High Stress Wear Behavior of Ti-6A1-4V with Surface Modification by Electro-Spark Alloying 890147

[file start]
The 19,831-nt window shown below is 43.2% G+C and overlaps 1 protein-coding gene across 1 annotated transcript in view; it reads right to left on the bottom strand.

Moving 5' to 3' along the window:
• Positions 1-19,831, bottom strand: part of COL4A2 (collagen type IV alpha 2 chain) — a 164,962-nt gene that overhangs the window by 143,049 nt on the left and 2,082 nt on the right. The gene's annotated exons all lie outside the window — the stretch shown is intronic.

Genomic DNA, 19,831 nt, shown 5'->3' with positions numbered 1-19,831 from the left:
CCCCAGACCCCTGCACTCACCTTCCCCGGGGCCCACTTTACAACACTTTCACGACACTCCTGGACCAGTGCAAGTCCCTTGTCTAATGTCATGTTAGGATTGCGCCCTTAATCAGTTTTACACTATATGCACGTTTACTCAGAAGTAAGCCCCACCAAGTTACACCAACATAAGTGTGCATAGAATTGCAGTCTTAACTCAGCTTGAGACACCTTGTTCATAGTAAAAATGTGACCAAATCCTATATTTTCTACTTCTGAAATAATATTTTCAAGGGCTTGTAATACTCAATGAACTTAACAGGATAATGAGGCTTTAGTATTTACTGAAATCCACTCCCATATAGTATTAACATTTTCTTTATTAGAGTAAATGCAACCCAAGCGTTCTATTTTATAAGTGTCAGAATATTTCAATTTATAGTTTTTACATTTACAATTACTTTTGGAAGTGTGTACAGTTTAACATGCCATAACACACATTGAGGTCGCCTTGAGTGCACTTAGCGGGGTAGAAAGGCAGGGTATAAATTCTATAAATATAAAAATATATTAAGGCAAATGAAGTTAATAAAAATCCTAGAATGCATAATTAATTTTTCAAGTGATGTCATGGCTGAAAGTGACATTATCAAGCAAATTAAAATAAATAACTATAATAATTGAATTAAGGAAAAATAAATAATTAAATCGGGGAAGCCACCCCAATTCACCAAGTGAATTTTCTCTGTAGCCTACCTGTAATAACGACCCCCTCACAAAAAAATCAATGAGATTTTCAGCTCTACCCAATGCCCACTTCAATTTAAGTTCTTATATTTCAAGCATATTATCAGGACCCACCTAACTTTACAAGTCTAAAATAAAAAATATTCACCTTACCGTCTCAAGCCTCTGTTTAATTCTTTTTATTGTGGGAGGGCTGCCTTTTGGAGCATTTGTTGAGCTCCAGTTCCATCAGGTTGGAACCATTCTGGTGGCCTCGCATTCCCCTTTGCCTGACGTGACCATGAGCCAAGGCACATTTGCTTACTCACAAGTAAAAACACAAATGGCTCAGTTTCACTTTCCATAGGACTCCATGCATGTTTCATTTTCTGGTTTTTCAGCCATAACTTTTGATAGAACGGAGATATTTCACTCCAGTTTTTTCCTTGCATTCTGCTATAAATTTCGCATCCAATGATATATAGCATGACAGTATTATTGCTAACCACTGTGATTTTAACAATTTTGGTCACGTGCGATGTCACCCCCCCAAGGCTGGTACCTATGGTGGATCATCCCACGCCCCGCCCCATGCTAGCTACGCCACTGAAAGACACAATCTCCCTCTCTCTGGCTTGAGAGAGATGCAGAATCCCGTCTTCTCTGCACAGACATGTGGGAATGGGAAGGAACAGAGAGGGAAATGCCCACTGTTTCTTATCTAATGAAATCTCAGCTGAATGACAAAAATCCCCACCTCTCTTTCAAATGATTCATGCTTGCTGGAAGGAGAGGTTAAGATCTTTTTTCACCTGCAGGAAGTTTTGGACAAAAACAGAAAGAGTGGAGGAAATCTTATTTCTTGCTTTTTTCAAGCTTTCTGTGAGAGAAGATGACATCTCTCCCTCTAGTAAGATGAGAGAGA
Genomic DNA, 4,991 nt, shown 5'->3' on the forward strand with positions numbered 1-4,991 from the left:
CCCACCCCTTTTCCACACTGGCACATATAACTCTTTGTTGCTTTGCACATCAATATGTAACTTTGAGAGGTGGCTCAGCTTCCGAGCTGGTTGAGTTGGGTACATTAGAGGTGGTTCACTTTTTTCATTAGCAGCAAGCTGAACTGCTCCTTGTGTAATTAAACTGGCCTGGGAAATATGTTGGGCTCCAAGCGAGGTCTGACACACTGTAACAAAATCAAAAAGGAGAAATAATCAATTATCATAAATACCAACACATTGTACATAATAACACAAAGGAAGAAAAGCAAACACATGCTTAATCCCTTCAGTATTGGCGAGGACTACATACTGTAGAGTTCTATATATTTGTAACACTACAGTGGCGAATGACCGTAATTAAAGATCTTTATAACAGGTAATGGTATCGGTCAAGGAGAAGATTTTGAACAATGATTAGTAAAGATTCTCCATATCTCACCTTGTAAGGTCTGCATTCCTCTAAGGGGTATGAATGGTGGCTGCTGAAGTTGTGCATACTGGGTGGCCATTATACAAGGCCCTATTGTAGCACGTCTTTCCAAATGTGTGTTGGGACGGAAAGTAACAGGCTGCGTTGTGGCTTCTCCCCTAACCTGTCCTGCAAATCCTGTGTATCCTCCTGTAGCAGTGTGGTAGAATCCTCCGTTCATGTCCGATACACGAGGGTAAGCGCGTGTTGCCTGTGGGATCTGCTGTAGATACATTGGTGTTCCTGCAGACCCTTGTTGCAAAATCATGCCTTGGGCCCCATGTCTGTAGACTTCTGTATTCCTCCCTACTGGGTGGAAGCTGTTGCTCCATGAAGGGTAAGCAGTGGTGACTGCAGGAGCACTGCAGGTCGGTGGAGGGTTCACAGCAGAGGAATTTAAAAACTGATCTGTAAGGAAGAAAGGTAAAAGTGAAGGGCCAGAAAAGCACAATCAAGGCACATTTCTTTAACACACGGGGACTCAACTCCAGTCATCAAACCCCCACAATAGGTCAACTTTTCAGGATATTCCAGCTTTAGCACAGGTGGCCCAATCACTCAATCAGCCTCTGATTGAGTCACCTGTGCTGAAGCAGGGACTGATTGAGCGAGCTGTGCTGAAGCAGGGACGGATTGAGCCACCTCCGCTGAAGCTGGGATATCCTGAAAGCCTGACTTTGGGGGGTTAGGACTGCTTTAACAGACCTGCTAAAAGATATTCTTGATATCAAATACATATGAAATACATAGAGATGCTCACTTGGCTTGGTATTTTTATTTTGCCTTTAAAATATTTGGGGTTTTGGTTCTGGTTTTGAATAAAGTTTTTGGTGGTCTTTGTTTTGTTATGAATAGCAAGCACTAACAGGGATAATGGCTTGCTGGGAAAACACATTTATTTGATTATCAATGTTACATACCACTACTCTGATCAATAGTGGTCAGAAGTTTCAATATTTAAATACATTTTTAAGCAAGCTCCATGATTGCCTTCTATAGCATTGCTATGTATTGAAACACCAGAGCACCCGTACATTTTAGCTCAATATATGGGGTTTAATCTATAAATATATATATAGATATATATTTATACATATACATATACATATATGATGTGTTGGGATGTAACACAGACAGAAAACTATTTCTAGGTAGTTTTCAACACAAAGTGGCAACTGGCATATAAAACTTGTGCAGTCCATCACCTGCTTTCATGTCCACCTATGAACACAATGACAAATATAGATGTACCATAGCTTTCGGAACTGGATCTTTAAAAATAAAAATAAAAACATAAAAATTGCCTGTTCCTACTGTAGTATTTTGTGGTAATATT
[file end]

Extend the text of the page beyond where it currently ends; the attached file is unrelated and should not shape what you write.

Titanium has long been recognized as a troublesome material in situations dominated by sliding (or rubbing) contact, exhibiting poor wear resistance in high contact stress situations. Considerable effort has been directed toward modifying the surface of titanium (and its alloys) for the purpose of reducing wear. This study examines the wear reduction possibilities of various surface coatings on a titanium alloy by the electrospark alloying process. ESA, best defined as microwelding process, uses a short duration pulsed arc to alloy an electrode material (often a carbide) with substrate. High stress sliding wear conditions were created using a standard crossed cylinder friction and wear machine per ASTM G- 83. Tests using hardened 4340 steel, and sintered tungsten carbide as the stationary member and the ESA coated titanium as the rotating member were conducted. Weight loss results from the crossed cylinder tests, established that all the coatings were highly effective in preventing sliding wear.


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